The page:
[DIAGRAM: Spectrum: GPS L1 C/A, L1 P(Y),
L1M, L1C, Galileo L1, COMPASS B1.]
---- [:SLIDE 68] ----
With GLONASS and other constellations this
increases by over 25 times to over 56 MHz.
---- [SLIDE 69:] ----
[SKIP] It's not just L1 any more.
[DIAGRAM 1. Spectrum: GPS L1, L1C
and GLONASS L1]
[DIAGRAM 2. Spectrum: L5: GPS, Galileo,
COMPASS and L2: GPS, GLONASS ]
---- [:SLIDE 69] ----
---- [SLIDE 70:] ----
GPS signals require line of sight.
* For portable applications signal
outages are normally not a problem.
- When the vehicle/person moves the
interference may go away.
* Static locations may need height to
see over trees and local obstacles.
* In Australia northern sky visibility
(towards the equator) is more important.
---- [:SLIDE 70] ----
In navigation mode, when the GPS receiver moves
any interference may disappear.
However -- in static locations, interference can
be permanent, and even for temporary outages NTP
can take along time to recover.
---- [SLIDE 71:] ----
[SKIP] GPS works in buildings!
* Modern GPS receivers are very
sensitive - often work indoors.
* Depends on your roofing material.
* Usually track fewer satellites.
* May need the almanac via AGPS.
* North facing windows may provide
reasonable reception (in Australia).
. Lightning protection ;-)
---- [:SLIDE 71] ----
Indoor GPS reception is not advisable for
important applications, but if you have no other
option then a north facing window may work.
How modern energy efficient windows may have a
metal film that makes GPS reception difficult.
---- [SLIDE 72:] ----
[SKIP] Multiple GPS Antennas.
* GPS signals are weak and amplifier
leakage may interfere with other
antennas and receivers.
* Best practice is for antennas 10m
apart, (inverse square law applies).
* Multiple antennas give diversity
from lightning strikes, but keep
receivers electrically isolated.
---- [:SLIDE 72] ----
If you need to use two GPS receivers in your car,
try to place the antennas at least 1m apart.
This is particularly important (but difficult)
for receivers with integrated antennas.
---- [SLIDE 73:] ----
[SKIP] One antenna Multiple receivers.
* Receivers with external antennas
can use a antenna splitter.
* Passive satellite TV splitters will do:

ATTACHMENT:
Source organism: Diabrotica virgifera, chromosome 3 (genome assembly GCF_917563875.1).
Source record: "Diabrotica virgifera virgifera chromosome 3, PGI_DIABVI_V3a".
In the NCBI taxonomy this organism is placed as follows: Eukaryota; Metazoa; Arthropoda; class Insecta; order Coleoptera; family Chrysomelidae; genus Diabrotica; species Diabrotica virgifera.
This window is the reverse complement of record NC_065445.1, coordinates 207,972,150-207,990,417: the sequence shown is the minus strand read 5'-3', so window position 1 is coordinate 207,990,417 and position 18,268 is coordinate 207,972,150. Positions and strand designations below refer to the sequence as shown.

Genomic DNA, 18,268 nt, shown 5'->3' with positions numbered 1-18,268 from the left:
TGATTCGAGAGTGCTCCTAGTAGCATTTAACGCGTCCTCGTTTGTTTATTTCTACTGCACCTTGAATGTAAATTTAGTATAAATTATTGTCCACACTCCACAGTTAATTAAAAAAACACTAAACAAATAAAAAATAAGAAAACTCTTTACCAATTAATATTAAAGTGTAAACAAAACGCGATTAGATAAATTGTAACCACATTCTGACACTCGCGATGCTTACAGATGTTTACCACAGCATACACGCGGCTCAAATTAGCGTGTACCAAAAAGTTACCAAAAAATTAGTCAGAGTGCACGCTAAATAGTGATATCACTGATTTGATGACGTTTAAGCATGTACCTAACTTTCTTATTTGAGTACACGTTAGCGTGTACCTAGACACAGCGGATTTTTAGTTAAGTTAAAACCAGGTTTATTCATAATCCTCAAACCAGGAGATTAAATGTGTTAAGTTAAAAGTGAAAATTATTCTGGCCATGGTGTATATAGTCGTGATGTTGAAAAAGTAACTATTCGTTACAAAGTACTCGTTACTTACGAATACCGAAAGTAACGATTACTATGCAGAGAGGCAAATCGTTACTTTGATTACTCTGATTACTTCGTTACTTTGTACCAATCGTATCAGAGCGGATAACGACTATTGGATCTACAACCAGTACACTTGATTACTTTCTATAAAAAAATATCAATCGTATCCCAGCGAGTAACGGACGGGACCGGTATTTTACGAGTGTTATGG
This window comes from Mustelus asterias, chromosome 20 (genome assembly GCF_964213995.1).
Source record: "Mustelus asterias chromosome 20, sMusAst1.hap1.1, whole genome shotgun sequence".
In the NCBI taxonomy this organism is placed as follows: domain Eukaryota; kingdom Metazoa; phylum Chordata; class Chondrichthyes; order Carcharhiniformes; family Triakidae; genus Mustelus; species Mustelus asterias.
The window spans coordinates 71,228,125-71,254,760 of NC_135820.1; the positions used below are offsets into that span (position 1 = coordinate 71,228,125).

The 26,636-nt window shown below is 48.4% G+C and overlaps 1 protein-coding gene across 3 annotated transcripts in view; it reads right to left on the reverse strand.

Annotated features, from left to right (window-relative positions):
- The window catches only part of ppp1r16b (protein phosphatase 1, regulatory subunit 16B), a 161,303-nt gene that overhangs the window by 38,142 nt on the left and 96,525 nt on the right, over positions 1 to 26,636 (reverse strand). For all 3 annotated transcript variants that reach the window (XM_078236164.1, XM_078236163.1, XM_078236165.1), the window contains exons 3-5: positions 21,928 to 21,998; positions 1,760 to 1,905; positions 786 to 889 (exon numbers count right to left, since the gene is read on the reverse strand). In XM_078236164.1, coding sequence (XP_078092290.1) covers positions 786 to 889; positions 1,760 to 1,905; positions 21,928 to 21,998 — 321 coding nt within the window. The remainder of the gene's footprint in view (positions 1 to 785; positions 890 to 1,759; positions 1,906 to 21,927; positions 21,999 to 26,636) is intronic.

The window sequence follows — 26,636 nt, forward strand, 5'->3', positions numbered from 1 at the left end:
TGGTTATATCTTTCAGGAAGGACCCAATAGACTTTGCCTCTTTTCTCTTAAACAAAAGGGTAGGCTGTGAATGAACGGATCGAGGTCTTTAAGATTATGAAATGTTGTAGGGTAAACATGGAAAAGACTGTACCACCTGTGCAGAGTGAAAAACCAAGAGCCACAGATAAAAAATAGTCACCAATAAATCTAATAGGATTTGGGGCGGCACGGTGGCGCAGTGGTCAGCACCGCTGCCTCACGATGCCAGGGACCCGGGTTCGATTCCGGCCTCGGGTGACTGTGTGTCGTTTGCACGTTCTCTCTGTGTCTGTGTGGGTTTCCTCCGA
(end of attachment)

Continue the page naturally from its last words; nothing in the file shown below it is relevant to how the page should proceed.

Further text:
divides the signal strength, receivers
may interfere with each other.
* Active (amplified) splitters tend to be
single frequency(L1 only), but often
have strong filtering and isolation.
---- [:SLIDE 73] ----
Antenna splitters are useful to allow two (or
more) receivers to share the same sky view and
Passive satellite TV splitters are cheap but are
un-amplified and without port to port isolation.
Amplifier and oscillator leakage can be a problem
with these splitters.
Active GPS splitter often cost more per port than
using multiple antennas!
---- [SLIDE 74:] ----
[SKIP] One antenna Multiple receivers.
[PICTURE: A passive satellite TV splitter
compared to a HP/Agilent/Symetricon GPS L1
amplified Smart Splitter.]
---- [:SLIDE 74] ----
---- [SLIDE 75:] ----
GPS signal outages.
* GPS is now so important it has
now become single point of failure.
* GPS outages have brought down
mobile phone & telco. networks.
- Geopolitical GPS Jamming
- Solar weather("sun spots")
---- [:SLIDE 75] ----
GPS is now an essential service, most mobile
phone and radio transmitters use GPS
Recent jamming in by North Korea caused the
mobile phone basestation outages in South Korea.
The effect of the impending peak of the solar
cycle, on GPS and other satellite systems is a
current area of research.
---- [SLIDE 76:][SECTION OUTLINE] ----
Part 5: Connecting your GPS
5.1 Level Converters
5.2 Power supply
5.3 Electronics requirements.
5.4 RF connectors.
5.5 Garmin Interface Connections.
5.6 Sure Electronics GPS.
5.7 PPS and Frequency Distribution.
---- [:SLIDE 76] ----
So now I will cover hooking up your new GPS
receiver and some modifications that may be
For the viewers at home: "Warming up your
soldering iron might be a good idea."
---- [SLIDE 77:] ----
Receiver Interface Electronics
* !!! Do NOT connect TTL to RS-232. !!!
* A TTL PPS signals may need a level shifter,
but most computers are OK.
* Power supply: often steal power
from the host computer (USB/12V).